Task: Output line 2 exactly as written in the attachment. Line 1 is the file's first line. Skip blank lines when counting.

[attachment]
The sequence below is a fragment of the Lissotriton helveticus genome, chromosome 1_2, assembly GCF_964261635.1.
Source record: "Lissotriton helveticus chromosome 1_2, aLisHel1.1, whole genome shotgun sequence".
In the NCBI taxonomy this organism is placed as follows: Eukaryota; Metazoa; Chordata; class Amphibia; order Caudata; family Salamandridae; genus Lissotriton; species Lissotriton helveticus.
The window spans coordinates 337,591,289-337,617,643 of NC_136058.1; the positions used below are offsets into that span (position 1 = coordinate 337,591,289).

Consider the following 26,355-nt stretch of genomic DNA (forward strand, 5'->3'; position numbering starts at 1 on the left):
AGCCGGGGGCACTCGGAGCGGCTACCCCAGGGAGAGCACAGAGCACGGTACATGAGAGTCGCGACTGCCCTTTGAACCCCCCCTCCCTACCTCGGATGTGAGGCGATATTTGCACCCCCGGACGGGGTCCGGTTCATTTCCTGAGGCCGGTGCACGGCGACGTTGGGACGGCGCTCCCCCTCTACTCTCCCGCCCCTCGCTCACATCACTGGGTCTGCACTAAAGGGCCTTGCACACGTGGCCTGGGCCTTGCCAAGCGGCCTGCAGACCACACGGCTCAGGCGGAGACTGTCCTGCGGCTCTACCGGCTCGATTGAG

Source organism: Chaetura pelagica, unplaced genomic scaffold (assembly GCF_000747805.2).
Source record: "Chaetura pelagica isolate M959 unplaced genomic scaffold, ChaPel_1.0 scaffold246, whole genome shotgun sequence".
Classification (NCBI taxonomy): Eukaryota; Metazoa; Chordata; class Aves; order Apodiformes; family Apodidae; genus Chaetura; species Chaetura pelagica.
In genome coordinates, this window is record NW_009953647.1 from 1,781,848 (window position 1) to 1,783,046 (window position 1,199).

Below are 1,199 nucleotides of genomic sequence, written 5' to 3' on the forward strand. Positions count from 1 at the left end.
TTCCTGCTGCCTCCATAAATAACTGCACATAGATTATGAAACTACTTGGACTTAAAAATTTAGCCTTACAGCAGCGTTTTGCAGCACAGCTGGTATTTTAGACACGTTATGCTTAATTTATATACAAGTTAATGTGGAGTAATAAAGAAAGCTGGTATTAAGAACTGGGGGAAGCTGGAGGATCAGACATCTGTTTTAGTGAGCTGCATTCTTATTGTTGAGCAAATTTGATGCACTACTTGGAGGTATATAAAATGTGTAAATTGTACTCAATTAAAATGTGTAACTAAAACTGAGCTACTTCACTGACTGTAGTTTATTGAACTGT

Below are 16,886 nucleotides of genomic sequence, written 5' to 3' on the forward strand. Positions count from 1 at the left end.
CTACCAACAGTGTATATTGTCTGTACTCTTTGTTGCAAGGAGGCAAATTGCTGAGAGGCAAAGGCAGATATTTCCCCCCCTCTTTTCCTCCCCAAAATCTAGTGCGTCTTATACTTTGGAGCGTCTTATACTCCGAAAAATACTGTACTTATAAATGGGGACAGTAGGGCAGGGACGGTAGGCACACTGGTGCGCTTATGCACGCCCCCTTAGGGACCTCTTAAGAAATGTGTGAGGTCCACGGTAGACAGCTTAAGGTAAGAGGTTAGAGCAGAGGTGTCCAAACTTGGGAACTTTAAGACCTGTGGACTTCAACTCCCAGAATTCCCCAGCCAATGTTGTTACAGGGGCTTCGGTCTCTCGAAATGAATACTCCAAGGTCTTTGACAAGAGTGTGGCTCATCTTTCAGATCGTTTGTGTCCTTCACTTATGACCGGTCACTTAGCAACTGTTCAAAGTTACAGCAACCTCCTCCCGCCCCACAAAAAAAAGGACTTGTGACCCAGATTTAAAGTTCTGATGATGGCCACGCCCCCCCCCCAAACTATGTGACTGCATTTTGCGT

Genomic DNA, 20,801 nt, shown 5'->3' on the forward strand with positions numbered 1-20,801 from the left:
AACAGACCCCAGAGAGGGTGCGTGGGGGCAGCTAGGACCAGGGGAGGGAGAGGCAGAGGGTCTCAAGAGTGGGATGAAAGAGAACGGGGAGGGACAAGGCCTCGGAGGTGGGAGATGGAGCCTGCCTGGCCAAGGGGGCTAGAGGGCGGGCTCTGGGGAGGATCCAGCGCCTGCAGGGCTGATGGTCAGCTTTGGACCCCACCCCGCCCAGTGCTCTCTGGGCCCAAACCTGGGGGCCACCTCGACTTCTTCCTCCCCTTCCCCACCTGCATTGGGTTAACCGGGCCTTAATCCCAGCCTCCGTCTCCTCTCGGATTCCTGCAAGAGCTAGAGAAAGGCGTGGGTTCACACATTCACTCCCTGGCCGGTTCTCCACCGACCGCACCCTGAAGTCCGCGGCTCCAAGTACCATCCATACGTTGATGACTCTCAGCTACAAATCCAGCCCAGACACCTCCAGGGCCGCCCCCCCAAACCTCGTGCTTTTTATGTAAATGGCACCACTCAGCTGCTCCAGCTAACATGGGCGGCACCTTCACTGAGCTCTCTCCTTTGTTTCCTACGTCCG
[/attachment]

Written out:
Source record: "Lissotriton helveticus chromosome 1_2, aLisHel1.1, whole genome shotgun sequence".